Ultimately, though, Slaughter’s premise is founded on the principle of paid work as providing a person’s core identity and comprising an individual’s value. She calls for a more flexible culture of work for all (a welcome change), yet her role models are all women in positions of power and prestige. I admire many of those women too, but I don’t aspire to be them, nor do I aspire to be in my husband’s position — though any of those roles would garner more social capital than my current status of mommy and adjunct.
It is still anathema is this culture — where “having it all” gets defined by material success and social prestige — to simply be content. To opt out of the endless striving is seen as a failure instead of an expression of gratitude. Maybe I don’t feel the pressure to be superwoman because I understand who I am and whose I am outside of any profession or parenthood. I agree with Slaughter that our culture of work needs to account for things like happiness in our personal lives, but I don’t think we’ll ever come up with the same concept of “having it all.” And for that, I am grateful.
When most of us learn a new skill, we work to get just “good enough” and then we go on autopilot. We hit what journalist and bestselling author Joshua Foer calls the “OK Plateau,” where we have gained sufficient skills for our needs and we stop pushing ourselves.
But experts do it differently. Looking at the research on everyone from incredible athletes to memory champions, Foer has extracted four principles that describe how to push through the OK Plateau to achieve true greatness. Watch this fantastic talk to learn strategies for developing expertise in any field…
Don Carson calls this political correctness and power of offensiveness the “intolerance of the new tolerance”. At the moment, I’m reading through his book “The Intolerance of Tolerance” and it really hits the mark (just as this post does) on the contemporary atmosphere as it relates to debate and personal beliefs. If interested, you can read a brief excerpt from Carson’s book, in which he discusses the difference between the old and new tolerance, here. In any case, here’s an excerpt on the “I’m offended!” game:
The next time I saw her, I actually did apologize for offending her, but this clearly did not satisfy her. She was going to be offended until I agreed with her in full. I immediately hated myself for apologizing for speaking the truth — and it made clear to me that there would be no satisfying this kind of person. Give her an inch, and she’ll demand a mile.
The long-term consequence is far worse. While it’s helpful to be aware of the objections of your critics and detractors, it’s not helpful to be paralyzed by them. But the classroom became a place that was littered with landmines, a place where you could not speak freely for fear of reaping the whirlwind. Our social (and national) conversation erodes as we cannot speak clearly to one another, as we exchange sentiment and anger for evidence and argumentation, or — worse — as we hide our beliefs from one another and seal ourselves into hermetic chambers of isolated news and opinion. This is rarely appreciated. There are many causes for the balkanization of our political culture — but political correctness takes a huge share of the blame. We withdraw into our own worlds where we all believe alike and do not offend one another — and soon thereafter we cannot understand one another either, like tribesmen separated by mountain ranges whose languages develop in seclusion until, when the tribes reestablish contact, they cannot understand one another.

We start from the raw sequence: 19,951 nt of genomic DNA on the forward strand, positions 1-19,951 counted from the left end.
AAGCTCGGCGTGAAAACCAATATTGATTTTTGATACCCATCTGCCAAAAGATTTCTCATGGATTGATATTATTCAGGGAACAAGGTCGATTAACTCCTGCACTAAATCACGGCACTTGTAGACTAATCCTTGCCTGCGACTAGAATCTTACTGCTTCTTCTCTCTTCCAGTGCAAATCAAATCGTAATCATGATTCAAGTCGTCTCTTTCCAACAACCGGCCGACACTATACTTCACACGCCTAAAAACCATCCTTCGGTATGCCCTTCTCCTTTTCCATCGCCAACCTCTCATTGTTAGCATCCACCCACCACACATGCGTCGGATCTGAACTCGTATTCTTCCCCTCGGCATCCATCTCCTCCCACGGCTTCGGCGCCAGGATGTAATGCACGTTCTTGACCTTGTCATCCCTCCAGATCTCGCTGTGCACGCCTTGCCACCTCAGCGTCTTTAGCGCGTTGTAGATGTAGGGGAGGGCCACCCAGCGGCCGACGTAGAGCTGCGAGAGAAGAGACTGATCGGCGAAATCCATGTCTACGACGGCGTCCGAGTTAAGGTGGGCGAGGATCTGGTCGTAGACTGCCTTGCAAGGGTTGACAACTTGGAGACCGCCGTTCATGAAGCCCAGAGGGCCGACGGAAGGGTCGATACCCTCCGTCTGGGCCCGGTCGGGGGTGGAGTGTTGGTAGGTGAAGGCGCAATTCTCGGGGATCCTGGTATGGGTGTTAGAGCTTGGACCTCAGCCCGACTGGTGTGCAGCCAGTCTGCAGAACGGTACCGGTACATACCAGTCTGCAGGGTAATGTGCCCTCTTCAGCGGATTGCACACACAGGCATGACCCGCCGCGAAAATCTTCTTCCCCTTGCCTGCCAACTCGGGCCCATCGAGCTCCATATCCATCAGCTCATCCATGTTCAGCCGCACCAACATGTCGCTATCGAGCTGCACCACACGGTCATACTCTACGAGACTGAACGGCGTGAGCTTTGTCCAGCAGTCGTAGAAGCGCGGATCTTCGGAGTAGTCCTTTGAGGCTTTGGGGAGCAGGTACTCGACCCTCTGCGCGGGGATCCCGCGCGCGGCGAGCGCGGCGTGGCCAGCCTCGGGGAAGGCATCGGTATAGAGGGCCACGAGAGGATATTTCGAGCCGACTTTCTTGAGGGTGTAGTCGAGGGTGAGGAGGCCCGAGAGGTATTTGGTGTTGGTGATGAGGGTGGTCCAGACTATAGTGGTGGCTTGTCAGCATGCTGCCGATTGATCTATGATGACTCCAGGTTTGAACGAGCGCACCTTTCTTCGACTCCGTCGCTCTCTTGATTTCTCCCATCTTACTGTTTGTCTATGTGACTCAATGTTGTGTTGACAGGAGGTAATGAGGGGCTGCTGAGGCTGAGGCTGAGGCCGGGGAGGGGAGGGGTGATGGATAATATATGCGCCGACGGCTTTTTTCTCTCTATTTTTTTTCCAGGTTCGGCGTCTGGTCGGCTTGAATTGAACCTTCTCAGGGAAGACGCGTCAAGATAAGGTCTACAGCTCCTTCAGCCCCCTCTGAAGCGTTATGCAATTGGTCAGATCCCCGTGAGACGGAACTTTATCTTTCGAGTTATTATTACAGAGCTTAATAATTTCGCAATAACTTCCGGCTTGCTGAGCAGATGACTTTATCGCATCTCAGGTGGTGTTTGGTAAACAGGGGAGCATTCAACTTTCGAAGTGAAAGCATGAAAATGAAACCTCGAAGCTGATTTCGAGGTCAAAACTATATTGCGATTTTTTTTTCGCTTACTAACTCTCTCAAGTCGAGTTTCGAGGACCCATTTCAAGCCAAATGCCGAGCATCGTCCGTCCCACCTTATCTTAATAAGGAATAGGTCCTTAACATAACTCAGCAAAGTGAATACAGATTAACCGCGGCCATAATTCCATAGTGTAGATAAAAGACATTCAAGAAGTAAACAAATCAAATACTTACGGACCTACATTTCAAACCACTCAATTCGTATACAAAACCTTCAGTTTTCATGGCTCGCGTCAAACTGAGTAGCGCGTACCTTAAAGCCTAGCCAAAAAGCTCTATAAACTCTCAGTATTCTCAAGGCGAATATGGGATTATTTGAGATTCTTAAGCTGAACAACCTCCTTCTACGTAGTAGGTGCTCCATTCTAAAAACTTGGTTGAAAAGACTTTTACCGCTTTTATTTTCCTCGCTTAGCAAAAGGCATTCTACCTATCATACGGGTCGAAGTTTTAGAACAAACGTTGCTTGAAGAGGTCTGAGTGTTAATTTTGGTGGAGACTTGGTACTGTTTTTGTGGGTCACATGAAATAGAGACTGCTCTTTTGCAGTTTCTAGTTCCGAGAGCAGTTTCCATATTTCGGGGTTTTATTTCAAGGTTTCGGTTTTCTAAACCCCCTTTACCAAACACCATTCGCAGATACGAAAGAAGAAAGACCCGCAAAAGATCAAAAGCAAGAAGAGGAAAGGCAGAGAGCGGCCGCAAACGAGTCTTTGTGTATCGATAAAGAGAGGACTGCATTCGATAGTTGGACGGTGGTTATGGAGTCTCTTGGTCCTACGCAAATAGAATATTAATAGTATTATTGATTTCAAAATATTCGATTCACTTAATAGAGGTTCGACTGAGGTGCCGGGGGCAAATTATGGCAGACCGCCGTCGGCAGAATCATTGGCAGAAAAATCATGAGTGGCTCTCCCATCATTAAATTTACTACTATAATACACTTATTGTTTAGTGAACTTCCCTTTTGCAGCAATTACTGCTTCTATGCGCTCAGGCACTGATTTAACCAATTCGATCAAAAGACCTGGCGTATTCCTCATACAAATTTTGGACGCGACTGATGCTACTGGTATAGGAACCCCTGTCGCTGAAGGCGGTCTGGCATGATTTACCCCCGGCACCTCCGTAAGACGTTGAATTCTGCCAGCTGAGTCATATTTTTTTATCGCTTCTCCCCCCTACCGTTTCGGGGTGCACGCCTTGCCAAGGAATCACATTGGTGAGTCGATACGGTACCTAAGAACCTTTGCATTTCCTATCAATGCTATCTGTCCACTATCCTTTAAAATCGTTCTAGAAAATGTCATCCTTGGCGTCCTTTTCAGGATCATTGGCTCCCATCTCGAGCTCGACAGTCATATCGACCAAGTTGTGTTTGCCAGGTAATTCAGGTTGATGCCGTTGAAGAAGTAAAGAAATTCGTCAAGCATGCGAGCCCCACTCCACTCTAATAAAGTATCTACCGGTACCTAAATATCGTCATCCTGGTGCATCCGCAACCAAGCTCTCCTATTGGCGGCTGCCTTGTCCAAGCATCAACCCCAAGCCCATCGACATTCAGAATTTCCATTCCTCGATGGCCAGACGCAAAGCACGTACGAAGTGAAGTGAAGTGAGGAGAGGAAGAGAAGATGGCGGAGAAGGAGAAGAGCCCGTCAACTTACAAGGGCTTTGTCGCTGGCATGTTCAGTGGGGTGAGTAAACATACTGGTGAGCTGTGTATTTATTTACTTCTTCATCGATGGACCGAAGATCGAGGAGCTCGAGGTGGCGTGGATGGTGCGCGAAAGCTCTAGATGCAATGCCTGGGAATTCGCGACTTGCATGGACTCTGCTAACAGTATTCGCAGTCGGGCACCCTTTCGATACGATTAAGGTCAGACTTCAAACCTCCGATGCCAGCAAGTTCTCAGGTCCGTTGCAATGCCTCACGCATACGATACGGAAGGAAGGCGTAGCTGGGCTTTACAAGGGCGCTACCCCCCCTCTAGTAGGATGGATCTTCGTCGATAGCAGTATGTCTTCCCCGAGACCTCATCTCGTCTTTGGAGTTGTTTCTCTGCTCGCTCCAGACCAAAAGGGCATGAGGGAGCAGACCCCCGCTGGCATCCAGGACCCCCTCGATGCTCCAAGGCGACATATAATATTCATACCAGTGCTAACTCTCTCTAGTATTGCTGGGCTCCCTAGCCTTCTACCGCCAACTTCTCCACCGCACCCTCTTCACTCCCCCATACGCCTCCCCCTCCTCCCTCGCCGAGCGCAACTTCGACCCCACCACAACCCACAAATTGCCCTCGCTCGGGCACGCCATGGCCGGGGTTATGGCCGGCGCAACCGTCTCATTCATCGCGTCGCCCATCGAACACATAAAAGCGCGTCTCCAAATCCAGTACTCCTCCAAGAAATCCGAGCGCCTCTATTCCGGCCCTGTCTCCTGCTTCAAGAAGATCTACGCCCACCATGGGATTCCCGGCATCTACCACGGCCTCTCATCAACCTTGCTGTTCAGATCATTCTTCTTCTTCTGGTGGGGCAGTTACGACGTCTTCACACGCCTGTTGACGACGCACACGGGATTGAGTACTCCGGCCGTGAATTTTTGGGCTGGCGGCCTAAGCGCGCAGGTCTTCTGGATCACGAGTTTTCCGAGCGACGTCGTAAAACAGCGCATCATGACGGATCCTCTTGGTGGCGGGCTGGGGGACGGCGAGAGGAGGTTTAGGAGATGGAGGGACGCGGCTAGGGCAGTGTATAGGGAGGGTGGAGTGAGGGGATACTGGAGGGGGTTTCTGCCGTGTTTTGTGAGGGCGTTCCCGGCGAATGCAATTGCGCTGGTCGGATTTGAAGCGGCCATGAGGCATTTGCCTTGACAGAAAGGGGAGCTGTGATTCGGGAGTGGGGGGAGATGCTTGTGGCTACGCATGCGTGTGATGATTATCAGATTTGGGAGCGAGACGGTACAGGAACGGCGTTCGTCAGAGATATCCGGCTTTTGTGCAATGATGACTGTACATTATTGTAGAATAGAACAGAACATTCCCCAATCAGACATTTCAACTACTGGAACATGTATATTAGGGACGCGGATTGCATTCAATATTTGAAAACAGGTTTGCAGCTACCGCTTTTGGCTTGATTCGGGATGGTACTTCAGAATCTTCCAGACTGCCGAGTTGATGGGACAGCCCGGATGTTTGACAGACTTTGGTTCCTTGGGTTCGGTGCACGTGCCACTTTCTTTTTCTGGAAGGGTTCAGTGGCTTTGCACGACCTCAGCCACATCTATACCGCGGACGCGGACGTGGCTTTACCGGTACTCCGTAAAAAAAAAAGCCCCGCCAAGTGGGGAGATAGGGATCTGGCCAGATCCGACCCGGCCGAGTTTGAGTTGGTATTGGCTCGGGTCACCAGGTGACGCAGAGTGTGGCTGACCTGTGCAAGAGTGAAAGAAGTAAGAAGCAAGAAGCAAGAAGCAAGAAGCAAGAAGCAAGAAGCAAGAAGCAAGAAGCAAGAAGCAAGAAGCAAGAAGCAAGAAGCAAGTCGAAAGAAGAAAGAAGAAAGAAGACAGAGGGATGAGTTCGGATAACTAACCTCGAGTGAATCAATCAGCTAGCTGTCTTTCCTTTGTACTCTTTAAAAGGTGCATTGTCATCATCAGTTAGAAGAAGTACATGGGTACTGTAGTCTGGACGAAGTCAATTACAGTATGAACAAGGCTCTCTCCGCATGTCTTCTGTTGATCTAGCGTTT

Really awesome video. Great background music as well:
An unforgettable urban skiing adventure to the Murmansk Oblast in Russia.
This remote corner of Russia is just a five hour drive away from our home but feels much more distant.
Novel and an interesting concept, but seems very impractical:
An Indie Argentinian publishing house has come up with an innovative concept, using disappearing ink that simply fades away in two months time.
Dubbed “El Libro que No Puede Esperar” (The Book That Can’t Wait), this interesting format was pioneered by independent Argentinian publishing house Eterna Cadencia, as a way to promote young authors, who ”if people don’t read their first books, never make it to a second.” The intriguing books come sealed in a plastic wrapper, and once that is removed and the books cracked for the first time, the ink begins to age and in 60 days time readers are left with nothing but the covers and a bunch of blank pages. So if you want to get your money’s worth, you really can’t put one of these books down too often, after you’ve bought it.
#11 just looks like he belonged in jail and the men in #26 look like excited buddies taking an Instagram photo to upload on FB/Twitter/etc, hahaha. On a side note, everyone really did wear suits all the time back then.
Risotto and Keynesian economics. Enough said.
Simply put, eye candy.
Hahaha, for what it’s worth, Lunchables are delicious and might be the tastier alternative for many kids these days!